The Address established the state of crisis under which President Obama takes office. Eschewing scapegoats, he denounced a "collective failure to make hard choices" that has resulted in "a sapping of confidence" and "a nagging fear." He then announced what I take to be the main theme of the speech: a repudiation of ideology. Liberal and conservative dogmas are among the "childish things" Obama urged Americans to set aside.
On this day, we come to proclaim an end to the petty grievances and false promises, the recriminations and worn out dogmas, that for far too long have strangled our politics. We remain a young nation, but in the words of Scripture, the time has come to set aside childish things.
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What the cynics fail to understand is that the ground has shifted beneath them— that the stale political arguments that have consumed us for so long no longer apply. The question we ask today is not whether our government is too big or too small, but whether it works — whether it helps families find jobs at a decent wage, care they can afford, a retirement that is dignified. Where the answer is yes, we intend to move forward. Where the answer is no, programs will end.* * *
Nor is the question before us whether the market is a force for good or ill. Its power to generate wealth and expand freedom is unmatched, but this crisis has reminded us that without a watchful eye, the market can spin out of control — and that a nation cannot prosper long when it favors only the prosperous. The success of our economy has always depended not just on the size of our Gross Domestic Product, but on the reach of our prosperity; on the ability to extend opportunity to every willing heart — not out of charity, but because it is the surest route to our common good.
I think Obama means this to an extent, but it also works to throw the burden of flexibility on the opposition. The pressure will be on Republicans to prove that they aren't opposing programs out of rigid ideological dogmatism. It won't do, the President suggests, for them to answer problems with catch-phrases and rhetoric along their usual lines of "private sector always beats public sector" and so forth. Meanwhile, Obama invites us to presume that all his proposals embody purely pragmatic reasoning rather than "liberal" dogma. Republicans may disagree, but their mere disagreement will end up looking dogmatic. The President's goal, I imagine, is to make any cry of "liberal" suspect. Would a liberal, at least as they've been defined in recent generations, say something like this?
Our journey has never been one of short-cuts or settling for less. It has not been the path for the faint-hearted — for those who prefer leisure over work, or seek only the pleasures of riches and fame. Rather, it has been the risk-takers, the doers, the makers of things — some celebrated but more often men and women obscure in their labor, who have carried us up the long, rugged path towards prosperity and freedom.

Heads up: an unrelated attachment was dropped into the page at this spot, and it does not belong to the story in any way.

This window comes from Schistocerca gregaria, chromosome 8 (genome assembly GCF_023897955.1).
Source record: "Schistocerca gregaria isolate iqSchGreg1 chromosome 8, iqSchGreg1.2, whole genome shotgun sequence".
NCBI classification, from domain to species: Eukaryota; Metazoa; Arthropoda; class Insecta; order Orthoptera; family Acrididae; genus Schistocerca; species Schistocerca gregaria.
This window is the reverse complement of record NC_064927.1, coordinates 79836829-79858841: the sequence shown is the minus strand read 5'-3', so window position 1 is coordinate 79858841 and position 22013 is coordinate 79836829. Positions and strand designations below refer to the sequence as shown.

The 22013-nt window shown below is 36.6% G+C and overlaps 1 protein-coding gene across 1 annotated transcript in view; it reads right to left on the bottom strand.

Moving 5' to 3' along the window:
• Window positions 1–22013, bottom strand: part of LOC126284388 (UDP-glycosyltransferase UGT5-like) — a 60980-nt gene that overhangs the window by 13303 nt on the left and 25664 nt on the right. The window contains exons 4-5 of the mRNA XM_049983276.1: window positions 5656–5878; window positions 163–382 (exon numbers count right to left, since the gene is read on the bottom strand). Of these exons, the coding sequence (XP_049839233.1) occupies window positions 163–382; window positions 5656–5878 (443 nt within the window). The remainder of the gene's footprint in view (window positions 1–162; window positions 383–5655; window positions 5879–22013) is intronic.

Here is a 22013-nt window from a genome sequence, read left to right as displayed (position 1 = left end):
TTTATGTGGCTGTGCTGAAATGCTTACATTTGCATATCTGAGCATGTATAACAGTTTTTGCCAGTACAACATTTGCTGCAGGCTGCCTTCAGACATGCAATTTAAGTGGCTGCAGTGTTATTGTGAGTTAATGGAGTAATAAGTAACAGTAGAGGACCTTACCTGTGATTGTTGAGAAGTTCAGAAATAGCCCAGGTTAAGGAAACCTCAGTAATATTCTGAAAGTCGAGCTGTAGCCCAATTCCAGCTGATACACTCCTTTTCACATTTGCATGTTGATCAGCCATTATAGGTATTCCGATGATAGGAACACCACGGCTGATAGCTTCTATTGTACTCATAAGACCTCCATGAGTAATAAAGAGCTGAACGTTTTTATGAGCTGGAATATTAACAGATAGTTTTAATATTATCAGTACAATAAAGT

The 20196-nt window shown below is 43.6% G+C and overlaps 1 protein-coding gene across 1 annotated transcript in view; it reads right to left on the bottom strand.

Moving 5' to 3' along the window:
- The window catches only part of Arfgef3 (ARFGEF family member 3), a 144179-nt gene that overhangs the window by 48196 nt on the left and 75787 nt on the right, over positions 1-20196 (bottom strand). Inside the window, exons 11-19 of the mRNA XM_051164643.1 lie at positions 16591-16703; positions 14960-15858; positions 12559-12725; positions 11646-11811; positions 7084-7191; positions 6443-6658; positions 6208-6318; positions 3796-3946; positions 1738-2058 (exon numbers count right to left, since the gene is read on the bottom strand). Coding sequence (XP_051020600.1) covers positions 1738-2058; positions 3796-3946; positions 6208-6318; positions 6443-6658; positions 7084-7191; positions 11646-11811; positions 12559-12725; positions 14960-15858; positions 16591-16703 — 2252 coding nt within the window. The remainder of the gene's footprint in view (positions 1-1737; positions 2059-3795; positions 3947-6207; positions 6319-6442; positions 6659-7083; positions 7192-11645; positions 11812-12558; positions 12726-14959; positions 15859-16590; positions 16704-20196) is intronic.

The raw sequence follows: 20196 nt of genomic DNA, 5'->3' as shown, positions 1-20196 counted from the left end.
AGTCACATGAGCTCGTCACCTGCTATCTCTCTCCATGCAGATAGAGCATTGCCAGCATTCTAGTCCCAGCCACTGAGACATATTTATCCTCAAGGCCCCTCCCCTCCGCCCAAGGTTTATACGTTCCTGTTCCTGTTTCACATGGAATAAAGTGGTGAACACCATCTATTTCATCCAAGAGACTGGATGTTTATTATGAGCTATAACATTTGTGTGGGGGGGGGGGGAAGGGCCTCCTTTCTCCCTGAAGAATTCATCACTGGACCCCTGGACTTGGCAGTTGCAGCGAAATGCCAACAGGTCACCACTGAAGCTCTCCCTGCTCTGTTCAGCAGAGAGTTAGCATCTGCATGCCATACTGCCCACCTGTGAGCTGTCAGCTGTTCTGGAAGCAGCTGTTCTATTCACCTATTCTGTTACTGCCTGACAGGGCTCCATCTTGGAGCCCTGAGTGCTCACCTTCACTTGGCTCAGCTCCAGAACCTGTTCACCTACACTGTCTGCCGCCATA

That sounds like an endorsement of entrepreneurship to me, but in context it's a reminder that entrepreneurship is properly aimed toward the public good. All of the above, Obama said, did things for the benefit of future generations -- "for us," as he refrained. Approaching the close, he sounded quite like a conservative.
Our challenges may be new. The instruments with which we meet them may be new. But those values upon which our success depends — honesty and hard work, courage and fair play, tolerance and curiosity, loyalty and patriotism — these things are old. These things are true. They have been the quiet force of progress throughout our history.
But from that followed: "What is required of us now is a new era of responsibility — a recognition, on the part of every American, that we have duties to ourselves, our nation, and the world, duties that we do not grudgingly accept but rather seize gladly, firm in the knowledge that there is nothing so satisfying to the spirit, so defining of our character, than giving our all to a difficult task." Arguably, this is not so much liberalism, though some will see it as such, but a call for a return of civic virtue as the Founders understood it before anyone heard of laissez-faire. Obama's challenge is to call people to save the country, and thus save themselves, rather than save themselves first.
These were the most interesting parts of the speech. The sections addressing foreign policy were predictable enough, but the nation's own crisis will define the Obama presidency. He has made a promise today, and it's our responsibility, if we approve, to hold him to it.